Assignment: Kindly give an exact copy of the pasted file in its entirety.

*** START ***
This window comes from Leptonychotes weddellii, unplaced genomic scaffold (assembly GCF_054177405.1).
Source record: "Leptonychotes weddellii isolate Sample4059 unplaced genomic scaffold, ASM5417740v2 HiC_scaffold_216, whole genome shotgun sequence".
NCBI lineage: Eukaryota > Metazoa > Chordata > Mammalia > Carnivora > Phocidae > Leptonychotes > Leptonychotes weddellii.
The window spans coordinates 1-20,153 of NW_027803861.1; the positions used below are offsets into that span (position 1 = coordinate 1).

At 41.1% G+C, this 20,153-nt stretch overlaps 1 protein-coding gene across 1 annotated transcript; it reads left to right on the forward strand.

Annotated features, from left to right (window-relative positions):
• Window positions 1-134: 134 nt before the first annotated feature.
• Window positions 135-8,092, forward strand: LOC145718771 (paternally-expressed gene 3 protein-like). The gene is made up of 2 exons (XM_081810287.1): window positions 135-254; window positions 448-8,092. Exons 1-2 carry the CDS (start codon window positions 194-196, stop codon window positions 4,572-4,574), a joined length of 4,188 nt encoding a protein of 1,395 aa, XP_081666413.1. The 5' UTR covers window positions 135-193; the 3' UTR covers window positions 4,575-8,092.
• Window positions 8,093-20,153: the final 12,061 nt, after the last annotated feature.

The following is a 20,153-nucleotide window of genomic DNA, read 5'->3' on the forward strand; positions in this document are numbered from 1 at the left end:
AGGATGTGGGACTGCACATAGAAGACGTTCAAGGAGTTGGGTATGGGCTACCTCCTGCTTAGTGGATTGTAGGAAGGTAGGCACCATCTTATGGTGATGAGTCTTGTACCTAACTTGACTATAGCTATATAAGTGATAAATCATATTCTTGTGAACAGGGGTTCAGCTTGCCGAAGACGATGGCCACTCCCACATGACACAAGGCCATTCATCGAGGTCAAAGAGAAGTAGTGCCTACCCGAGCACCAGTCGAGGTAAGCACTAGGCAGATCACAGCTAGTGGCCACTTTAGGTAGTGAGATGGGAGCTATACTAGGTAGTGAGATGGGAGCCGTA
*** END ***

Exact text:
This window comes from Leptonychotes weddellii, unplaced genomic scaffold (assembly GCF_054177405.1).
Source record: "Leptonychotes weddellii isolate Sample4059 unplaced genomic scaffold, ASM5417740v2 HiC_scaffold_216, whole genome shotgun sequence".
NCBI lineage: Eukaryota > Metazoa > Chordata > Mammalia > Carnivora > Phocidae > Leptonychotes > Leptonychotes weddellii.
The window spans coordinates 1-20,153 of NW_027803861.1; the positions used below are offsets into that span (position 1 = coordinate 1).

At 41.1% G+C, this 20,153-nt stretch overlaps 1 protein-coding gene across 1 annotated transcript; it reads left to right on the forward strand.

Annotated features, from left to right (window-relative positions):
• Window positions 1-134: 134 nt before the first annotated feature.
• Window positions 135-8,092, forward strand: LOC145718771 (paternally-expressed gene 3 protein-like). The gene is made up of 2 exons (XM_081810287.1): window positions 135-254; window positions 448-8,092. Exons 1-2 carry the CDS (start codon window positions 194-196, stop codon window positions 4,572-4,574), a joined length of 4,188 nt encoding a protein of 1,395 aa, XP_081666413.1. The 5' UTR covers window positions 135-193; the 3' UTR covers window positions 4,575-8,092.
• Window positions 8,093-20,153: the final 12,061 nt, after the last annotated feature.

The following is a 20,153-nucleotide window of genomic DNA, read 5'->3' on the forward strand; positions in this document are numbered from 1 at the left end:
AGGATGTGGGACTGCACATAGAAGACGTTCAAGGAGTTGGGTATGGGCTACCTCCTGCTTAGTGGATTGTAGGAAGGTAGGCACCATCTTATGGTGATGAGTCTTGTACCTAACTTGACTATAGCTATATAAGTGATAAATCATATTCTTGTGAACAGGGGTTCAGCTTGCCGAAGACGATGGCCACTCCCACATGACACAAGGCCATTCATCGAGGTCAAAGAGAAGTAGTGCCTACCCGAGCACCAGTCGAGGTAAGCACTAGGCAGATCACAGCTAGTGGCCACTTTAGGTAGTGAGATGGGAGCTATACTAGGTAGTGAGATGGGAGCCGTA